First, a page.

Exaggerating the importance and value of animal research creates a false sense of confidence in the use of animal testing among the public and medical professionals.
We have all seen it. A front-page headline from a tabloid newspaper heralding a 'breakthrough' in the fight against a major disease. A common thread connects many of these reported developments - whether that be cancer or Alzheimer’s.
Namely, the false assumption that because of testing on animals in laboratories there have been new solutions that will revolutionise outcomes for human health.
The promise of clinical efficacy through animal testing is dangerous. It is often cited as the rationale behind the need to continue animal testing on a mass scale and is not always based on evidence.
Objectively, those who support the use of animal testing in medical research, do so on the basis that it is furthering advances in the treatment of humans.
However, the widely reported links between animal testing and advances in human medicine by the UK press have recently been found to contain widespread inaccuracies and exaggerations.
In research published in BMJ Open Science, it was shown that the majority of 'breakthroughs' reported in the UK national print media inflated the value or success of animal testing.
In a study by Cruelty Free International, out of 27 'breakthroughs' reported in the UK media, twenty failed outright to translate into any human relevant benefit and only one resulted in clinical use.
The findings highlight that reports of animal research leading to human-relevant breakthroughs should be viewed with caution. The ramifications of misleading news are severe, they not only lead to a crisis in confidence relating to medical research more broadly but continue to propagate the notion that animals need to be subjected to extreme cruelty for science to progress.
Exaggerating the importance and value of animal research creates a false sense of confidence in the use of animal testing among the public and medical professionals. This has serious implications for government policies, industry regulators, funding and public opinion.
It is important that the media are better educated about the limits and reality of animal research, so that they do not inflate its value, encouraging them to highlight the more effective clinical research being conducted using animal-free methods and report on the very real funding and regulatory barriers that human-relevant research currently faces.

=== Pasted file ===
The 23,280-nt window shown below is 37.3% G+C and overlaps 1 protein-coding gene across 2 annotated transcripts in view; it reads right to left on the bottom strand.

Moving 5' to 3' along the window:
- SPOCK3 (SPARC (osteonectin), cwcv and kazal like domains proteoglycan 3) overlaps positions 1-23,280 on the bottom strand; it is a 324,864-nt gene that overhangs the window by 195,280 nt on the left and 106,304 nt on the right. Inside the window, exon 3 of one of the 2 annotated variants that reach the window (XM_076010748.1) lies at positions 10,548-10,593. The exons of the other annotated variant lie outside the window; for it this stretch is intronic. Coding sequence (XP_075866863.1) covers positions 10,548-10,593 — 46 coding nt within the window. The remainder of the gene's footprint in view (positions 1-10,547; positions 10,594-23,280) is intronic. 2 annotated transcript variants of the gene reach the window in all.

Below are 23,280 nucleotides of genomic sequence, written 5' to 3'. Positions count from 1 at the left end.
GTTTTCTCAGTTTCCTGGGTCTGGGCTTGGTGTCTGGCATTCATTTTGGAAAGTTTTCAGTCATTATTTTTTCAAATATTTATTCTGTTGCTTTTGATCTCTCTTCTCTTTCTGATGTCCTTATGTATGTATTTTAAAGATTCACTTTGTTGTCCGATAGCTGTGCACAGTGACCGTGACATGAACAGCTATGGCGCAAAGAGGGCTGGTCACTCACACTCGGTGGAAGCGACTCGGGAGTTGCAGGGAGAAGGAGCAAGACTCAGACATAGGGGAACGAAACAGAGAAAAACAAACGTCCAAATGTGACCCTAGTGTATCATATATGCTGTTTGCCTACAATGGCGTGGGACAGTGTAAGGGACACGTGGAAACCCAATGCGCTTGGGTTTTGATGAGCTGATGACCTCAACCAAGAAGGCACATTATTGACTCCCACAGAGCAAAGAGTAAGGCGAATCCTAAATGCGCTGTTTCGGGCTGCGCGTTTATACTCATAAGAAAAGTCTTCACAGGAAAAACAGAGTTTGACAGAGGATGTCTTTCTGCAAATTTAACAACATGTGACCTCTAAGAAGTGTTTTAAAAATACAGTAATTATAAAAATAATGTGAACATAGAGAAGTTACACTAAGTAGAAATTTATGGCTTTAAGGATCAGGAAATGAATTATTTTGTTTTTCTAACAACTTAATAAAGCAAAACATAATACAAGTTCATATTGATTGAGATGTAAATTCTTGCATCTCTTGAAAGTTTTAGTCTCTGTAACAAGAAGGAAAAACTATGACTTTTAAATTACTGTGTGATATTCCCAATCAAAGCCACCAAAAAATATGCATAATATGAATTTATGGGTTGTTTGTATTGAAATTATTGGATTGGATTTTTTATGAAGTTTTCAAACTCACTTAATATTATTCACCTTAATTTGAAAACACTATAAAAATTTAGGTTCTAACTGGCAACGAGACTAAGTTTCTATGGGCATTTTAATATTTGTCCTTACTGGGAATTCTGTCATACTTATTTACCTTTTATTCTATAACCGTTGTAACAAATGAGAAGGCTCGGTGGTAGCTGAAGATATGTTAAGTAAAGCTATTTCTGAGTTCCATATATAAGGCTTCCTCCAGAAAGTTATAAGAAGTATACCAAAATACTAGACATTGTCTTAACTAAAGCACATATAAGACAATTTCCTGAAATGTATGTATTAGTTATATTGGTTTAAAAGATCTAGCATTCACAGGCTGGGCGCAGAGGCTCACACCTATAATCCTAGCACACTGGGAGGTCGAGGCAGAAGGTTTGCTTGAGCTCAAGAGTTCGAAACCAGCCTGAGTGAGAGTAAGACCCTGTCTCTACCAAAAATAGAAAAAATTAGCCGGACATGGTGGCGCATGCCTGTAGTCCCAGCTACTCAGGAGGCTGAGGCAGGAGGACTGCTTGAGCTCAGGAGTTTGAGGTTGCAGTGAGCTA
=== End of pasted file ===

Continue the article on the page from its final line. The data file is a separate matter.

A transition towards appropriate reporting of the value and successes of animal testing could have a dramatic impact on animal protection worldwide. Sadly, the most recent statistics show that between 2015 and 2017, the UK conducted the highest number of animal experiments in Europe.
In 2019, 3.4 million animal experiments were completed in the UK. This is in direct contrast to public opinion which increasingly opposes animal research.
A 2019 Ipsos MORI report revealed a growing shift in attitudes towards animal experiments in the UK with two thirds of those surveyed concerned about the use of animals in research, and more people disagreeing with the use of dogs (86 percent against), monkeys (86 percent against) and pigs (79 percent against) in tests, even if it benefits human health.
Under UK and EU regulation, animal testing should not be authorised or conducted if another alternative approach or testing strategy for obtaining the result sought is recognised. Unfortunately, however, this is not always the case, with a pertinent example being that of botox testing.
Batch tests for the potency of vials of botulinum toxin products sold to beauty clinics continue to use mice, even though there is a recognised cell-based test that could and should be used in their place.
In these tests, mice are injected with the toxin and becoming increasingly paralysed over a period of three days. Half of the mice will die from the tests, those who survive will be killed anyway.
Not only would replacing animal tests with humane, human-relevant methods provide a great leap forward in the fight for animal rights, but animal-free methods are often cheaper, faster and more accurate than the animal tests they replace.
The use of human-relevant methods could therefore also lead to huge gains for both human health and the environment.
To achieve more effective testing methods and increased animal protection it is important that we address the information being disseminated on the topic.
Headlines sharing breakthroughs based on animal tests should be treated with extreme caution; the reliance of governments on animal testing will only begin to wane when its value is accurately reported in the media and is balanced against the public’s very real desire to protect animals from suffering.
Dr Katy Taylor is the Director of Science and Regulatory Affairs of Cruelty Free International.